• 47. CONCEPT BI n Concept B, the bias toward equestrian pursuits is diminished and emphasis is placed on balancing the use of upland areas between agricultural, hunting and horse-related activities. The cross-country functions with their unique physical requirements still occupy Equestrian Hill and the adjacent fields, however, the main stables, arena, storage and equipment barns and day paddocks have all been centralized at this onelocation. The northernmost fields on both the right and left have been designated as crop fields. The farming practices here would, of course, bemodified so that the perimeter of the fields could be managed as edge habitat for wildlife. The next two fields on either side of the main road, andthe long field just north of Equestrian Hill are noted as pasturage with run-in sheds. At the juncture of the crop fields and pasture, a farm manager’shouse is still recommended at the current location of the brick ranch residence.A site for the main residence has been located back from the main road on the high point of the large field across from Equestrian Hill. From thislocation a strong visual connection can be realized between these two key areas and views to the west can be realized. The shooting sports facilitiesremain in the same vicinity. In addition to a lodge, a respite cottage has been suggested in this location. It could be located immediately adjacent tothe existing pond. Two other cottage locations could be established; one at the juncture of the two ford roads and the other at the site of the oldhomeplace. Placing them in these locations with appropriate architectural treatments would enable one to give each its own identity that could befurther tied into the historic fabric of the property.The transitional slopes, again, serve as locations for the establishment of horse trails, food plots and pond sites. They also provide needed bufferbetween the equestrian facilities and shooting venues. Similarly, the bottomlands continue to provide opportunities for commercial crop farmingas well as wildlife habitat. In this concept, the duck marshes are divided into two separate locations; the idea being that ducks shot upon at onelocation may very well choose to fly to the other marsh rather than leave the property altogether. Simultaneously placing shooters in blinds at bothimpoundments could dramatically increase harvest ratios.This concept appears to enjoy the benefits of having all of the equestrian components centrally located while maintaining substantial acreage foragricultural crops and providing expanded opportunities for hunting in the upland areas. In Concept B, the northern half of the property, wherethe subject site abuts adjacent development, has been totally set-aside in passive agricultural uses. The active use areas are all located well inside theproperty limits where they can be more efficiently monitored. The Fork, A Plantation Feasibility Study 47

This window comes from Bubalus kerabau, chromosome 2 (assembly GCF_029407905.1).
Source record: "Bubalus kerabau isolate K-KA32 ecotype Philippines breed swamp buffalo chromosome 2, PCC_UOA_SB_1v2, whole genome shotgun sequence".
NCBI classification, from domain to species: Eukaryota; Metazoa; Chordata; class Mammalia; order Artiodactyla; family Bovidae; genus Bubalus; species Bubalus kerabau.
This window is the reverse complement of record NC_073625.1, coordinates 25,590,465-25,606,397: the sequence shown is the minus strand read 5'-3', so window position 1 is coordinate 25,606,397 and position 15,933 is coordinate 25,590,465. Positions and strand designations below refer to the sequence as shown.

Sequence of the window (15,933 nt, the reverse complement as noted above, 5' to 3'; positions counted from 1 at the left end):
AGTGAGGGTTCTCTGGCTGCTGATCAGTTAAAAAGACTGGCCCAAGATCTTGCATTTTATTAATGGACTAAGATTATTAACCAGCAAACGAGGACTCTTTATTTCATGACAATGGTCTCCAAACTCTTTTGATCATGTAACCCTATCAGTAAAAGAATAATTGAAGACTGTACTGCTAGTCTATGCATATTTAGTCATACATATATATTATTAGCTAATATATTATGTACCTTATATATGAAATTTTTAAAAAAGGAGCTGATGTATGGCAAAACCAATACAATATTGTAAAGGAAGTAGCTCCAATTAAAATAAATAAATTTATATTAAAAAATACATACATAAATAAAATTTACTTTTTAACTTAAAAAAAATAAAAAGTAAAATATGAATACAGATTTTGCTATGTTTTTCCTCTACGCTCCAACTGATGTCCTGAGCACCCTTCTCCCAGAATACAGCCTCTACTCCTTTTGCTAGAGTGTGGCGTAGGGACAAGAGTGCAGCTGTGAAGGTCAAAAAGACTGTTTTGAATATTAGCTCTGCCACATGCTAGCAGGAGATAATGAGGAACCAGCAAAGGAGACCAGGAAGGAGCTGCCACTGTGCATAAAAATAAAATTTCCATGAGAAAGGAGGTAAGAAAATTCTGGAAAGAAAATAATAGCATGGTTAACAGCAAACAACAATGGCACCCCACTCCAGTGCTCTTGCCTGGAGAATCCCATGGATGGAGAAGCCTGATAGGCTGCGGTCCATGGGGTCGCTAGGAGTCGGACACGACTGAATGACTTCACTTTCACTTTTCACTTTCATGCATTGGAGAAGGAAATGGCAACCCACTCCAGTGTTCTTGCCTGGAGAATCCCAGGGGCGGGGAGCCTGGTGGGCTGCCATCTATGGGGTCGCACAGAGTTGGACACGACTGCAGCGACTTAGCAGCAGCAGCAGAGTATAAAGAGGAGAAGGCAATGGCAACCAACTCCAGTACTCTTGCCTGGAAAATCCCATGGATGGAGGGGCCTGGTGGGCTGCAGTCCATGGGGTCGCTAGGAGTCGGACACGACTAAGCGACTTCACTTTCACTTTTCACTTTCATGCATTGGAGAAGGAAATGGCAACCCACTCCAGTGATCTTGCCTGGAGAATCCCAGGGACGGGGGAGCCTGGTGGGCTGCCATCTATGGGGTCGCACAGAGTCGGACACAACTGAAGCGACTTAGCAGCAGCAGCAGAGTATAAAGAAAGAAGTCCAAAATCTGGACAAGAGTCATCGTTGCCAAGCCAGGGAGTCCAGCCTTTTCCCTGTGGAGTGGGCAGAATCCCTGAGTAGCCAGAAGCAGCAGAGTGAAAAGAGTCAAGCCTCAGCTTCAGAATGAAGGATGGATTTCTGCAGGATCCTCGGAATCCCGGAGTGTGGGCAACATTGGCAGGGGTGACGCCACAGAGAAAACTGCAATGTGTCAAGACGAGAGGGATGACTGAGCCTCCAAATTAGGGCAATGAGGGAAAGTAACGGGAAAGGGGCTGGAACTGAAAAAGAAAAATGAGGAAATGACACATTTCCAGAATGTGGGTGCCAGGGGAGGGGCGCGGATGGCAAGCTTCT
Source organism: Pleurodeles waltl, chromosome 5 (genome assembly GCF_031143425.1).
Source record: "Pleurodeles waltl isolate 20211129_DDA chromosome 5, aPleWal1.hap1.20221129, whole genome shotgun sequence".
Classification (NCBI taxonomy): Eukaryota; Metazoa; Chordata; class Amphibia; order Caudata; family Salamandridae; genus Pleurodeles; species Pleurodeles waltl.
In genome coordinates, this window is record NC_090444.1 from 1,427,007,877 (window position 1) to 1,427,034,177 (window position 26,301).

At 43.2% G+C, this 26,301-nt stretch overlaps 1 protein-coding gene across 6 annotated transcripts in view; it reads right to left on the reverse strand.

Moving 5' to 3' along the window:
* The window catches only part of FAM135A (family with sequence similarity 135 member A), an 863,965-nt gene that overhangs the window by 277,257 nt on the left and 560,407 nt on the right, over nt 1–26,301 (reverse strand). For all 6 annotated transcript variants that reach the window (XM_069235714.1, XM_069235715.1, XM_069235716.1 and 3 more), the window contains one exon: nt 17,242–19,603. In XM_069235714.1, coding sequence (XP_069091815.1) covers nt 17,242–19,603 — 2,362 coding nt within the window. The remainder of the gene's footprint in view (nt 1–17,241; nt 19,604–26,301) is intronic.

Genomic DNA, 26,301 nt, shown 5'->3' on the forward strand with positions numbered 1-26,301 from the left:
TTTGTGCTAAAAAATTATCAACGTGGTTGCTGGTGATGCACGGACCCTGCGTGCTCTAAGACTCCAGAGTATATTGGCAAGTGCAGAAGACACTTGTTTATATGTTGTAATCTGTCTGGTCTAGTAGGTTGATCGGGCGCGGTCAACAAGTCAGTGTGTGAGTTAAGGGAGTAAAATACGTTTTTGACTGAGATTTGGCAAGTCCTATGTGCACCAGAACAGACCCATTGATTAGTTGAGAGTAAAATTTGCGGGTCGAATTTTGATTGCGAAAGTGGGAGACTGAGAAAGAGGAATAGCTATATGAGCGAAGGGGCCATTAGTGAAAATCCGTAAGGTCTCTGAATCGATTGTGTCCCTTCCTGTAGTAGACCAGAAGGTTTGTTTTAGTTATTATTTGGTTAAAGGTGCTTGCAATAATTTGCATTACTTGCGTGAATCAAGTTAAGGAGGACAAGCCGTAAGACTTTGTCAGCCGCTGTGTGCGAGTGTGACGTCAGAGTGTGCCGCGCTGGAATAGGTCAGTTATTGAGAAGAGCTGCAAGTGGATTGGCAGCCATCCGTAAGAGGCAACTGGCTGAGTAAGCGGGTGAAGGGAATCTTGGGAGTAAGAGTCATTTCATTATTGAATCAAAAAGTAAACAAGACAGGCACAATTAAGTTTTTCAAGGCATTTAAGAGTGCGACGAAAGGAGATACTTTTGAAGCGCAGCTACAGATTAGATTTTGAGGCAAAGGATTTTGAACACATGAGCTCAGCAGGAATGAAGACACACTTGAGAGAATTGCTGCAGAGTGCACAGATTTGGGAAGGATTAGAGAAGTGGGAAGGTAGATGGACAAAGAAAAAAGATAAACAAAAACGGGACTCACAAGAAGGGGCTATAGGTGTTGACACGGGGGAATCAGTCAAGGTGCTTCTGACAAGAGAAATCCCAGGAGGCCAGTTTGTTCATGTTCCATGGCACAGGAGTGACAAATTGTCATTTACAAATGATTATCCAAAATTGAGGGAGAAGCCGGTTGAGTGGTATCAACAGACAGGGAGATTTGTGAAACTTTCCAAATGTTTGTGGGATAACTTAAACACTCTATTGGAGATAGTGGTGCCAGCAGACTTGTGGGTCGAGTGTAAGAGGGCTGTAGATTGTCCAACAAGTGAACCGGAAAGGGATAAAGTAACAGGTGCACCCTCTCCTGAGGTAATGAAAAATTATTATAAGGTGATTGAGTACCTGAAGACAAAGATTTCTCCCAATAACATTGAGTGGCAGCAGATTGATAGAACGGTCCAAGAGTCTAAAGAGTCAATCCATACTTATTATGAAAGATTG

• 48. 48 The Fork, A Plantation Feasibility Study
  • 49. SUMMARY I n review, the purpose of this study was to determine if the subject site lends itself to the creation of a conservation-based plantation. To be successful it must be capable of accommodating its owner and guests graciously, as well as supporting agriculture, equestrian pursuits, a wide variety of hunting opportunities, and other related activities in a configuration that is pleasing to the eye, sensitive to the environment and highly functional. To begin, experts in a variety of fields were brought to the property to review it in light of the overall vision as well as with an appreciation for the various programmatic requirements specific to their area of expertise. Each offered their observations, recommendations and guidance particular to their charge. While this was being done, the property was undergoing a cursory inventory and analysis of its physical attributes that would, in part, guide any future design efforts. Input from the specialists was received and reviewed in light of the results from the analysis, and used to arrive at several plantation development scenarios. The two plans represented, although conceptual in nature, serve to illustrate that numerous opportunities exist for the creation of a high-caliber facility. The reason for this is that the team felt that the property posed few, if any, restrictions or limitations on the programming. While certain programs required a dedicated set-aside of property, in most cases it was discovered that one or more programs were able to make use of the same areas and that improvements instituted for one would typically benefit another. Every discussion, research activity, or composition effort seemed to spawn a series of new ideas, each more unique and rewarding than the next. It became obvious that The Fork, with its combination of beautiful setting, diverse topography, wonderful history, and extreme privacy, is a canvas upon which one could create a premier farm facility. Any serious design effort should be preceded by the acquisition of accurate boundary and topographic information on the property. After creating an appropriate base map, more sophisticated studies of the site should be undertaken to build on the “horseback” analyses performed for this cursory study. Given the historical significance of the property and the latent value intrinsic to same, an archeological effort may want to be included as an integral part any subsequent work scope. Speaking for the entire team, given our current knowledge of the vision, and the attendant needs of the programs comprising it, we can do nothing other than highly recommend The Fork as a exemplary location for the Plantation. Should The Fork be deemed worthy of further study, we would be pleased and honored to have the opportunity to continue our involvement. The Fork, A Plantation Feasibility Study 49